The Fault Is Not in Our Starrs

Political strategist James Carville has a reputation for talking trash as well as helping Bill Clinton win the presidency in 1992. Since then he's been doing a lot of talking. No one could argue with his civic-duty list of Ten Things You Can Do, from running for office to talking public affairs with the children. Everyone should argue, as Republican spouse Mary Matalin does, when hubby, otherwise known as the Ragin' Cajun, declares his "Starr Wars" - "an all-out effort to expose Independent Counsel Kenneth Starr as the right-wing partisan hack he is."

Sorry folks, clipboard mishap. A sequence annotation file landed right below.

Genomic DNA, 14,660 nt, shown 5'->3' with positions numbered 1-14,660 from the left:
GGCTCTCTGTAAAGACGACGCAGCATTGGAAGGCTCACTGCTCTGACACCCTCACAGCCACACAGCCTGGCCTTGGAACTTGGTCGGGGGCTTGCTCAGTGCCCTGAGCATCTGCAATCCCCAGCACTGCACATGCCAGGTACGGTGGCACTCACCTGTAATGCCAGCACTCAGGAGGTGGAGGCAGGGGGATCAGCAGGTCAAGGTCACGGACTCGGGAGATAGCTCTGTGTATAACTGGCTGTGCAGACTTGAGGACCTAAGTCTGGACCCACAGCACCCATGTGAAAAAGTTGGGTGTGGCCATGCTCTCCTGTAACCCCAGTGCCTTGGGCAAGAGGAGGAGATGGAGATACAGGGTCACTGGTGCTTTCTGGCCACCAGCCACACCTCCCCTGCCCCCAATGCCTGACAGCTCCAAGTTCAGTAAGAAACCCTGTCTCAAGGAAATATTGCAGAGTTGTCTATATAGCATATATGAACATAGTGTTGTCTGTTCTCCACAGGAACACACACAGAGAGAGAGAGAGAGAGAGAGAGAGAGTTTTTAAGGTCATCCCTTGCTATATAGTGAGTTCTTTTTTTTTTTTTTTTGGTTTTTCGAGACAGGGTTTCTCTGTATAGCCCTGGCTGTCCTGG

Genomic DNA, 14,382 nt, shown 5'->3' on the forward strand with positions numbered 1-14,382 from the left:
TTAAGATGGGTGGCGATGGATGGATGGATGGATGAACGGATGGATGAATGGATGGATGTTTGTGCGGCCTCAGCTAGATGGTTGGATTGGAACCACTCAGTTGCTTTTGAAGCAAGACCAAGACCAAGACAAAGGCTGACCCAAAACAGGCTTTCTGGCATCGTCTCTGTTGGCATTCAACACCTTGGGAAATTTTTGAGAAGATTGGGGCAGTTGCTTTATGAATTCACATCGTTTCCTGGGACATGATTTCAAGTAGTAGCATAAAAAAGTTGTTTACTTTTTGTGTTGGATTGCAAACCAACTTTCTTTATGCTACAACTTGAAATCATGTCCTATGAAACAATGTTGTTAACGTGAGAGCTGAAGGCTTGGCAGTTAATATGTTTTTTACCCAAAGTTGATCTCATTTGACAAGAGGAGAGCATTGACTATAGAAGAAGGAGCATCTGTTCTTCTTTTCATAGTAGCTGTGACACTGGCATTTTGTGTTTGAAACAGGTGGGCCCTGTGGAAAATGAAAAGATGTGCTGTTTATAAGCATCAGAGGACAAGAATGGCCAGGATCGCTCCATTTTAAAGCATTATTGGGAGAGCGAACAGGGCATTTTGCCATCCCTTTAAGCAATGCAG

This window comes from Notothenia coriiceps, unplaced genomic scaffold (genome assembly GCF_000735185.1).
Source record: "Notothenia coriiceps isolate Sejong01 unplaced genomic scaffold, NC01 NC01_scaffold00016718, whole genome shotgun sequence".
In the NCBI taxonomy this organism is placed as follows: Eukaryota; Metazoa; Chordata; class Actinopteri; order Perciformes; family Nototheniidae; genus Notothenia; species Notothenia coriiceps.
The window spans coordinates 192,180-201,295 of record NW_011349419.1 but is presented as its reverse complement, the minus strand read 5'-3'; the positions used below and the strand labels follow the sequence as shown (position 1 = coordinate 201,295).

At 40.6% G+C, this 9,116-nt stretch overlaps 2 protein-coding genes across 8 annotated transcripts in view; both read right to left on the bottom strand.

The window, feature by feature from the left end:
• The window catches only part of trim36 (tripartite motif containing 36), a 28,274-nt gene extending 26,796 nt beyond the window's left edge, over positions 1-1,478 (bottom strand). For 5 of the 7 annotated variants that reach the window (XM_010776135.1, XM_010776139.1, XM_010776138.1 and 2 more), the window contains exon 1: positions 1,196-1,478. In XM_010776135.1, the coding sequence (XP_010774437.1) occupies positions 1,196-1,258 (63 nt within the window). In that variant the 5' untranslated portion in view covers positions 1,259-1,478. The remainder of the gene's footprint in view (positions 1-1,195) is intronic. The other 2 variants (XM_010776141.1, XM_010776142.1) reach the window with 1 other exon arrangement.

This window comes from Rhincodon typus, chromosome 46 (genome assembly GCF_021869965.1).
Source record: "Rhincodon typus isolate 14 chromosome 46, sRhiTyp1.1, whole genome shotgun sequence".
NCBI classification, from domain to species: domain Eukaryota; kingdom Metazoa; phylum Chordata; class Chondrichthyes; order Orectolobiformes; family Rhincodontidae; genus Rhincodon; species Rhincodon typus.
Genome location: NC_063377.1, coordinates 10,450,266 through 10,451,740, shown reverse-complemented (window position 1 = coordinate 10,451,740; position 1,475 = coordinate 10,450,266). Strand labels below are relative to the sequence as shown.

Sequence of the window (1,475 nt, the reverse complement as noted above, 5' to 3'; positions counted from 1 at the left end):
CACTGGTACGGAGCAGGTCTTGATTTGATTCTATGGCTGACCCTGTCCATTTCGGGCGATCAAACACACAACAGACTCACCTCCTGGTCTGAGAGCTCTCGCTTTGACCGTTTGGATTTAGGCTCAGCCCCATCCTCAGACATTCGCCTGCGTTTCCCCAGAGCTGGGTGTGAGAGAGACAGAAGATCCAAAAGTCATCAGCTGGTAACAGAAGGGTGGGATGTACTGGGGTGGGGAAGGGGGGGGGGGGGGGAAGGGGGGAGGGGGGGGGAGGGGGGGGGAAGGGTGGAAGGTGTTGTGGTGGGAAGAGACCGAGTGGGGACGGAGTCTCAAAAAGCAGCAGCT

Mr. Starr has investigated Whitewater and various White House mysteries while opening himself to criticism for continuing to represent private clients, including tobacco firms at odds with President Clinton. The president has allowed it's "obvious" Starr is out to get him. Now Carville is out to get Starr, using speeches, ads, talk shows, etc., and calling it a mistake to have let the White House talk him out of this approach before.

If that was so, good for the White House. The people there know that changing independent counsels depends on legal procedures and not political circuses. They may also realize that, if any wrongdoing is found in this almost Shakespearean drama, the fault is not in our Starrs, dear Carville.

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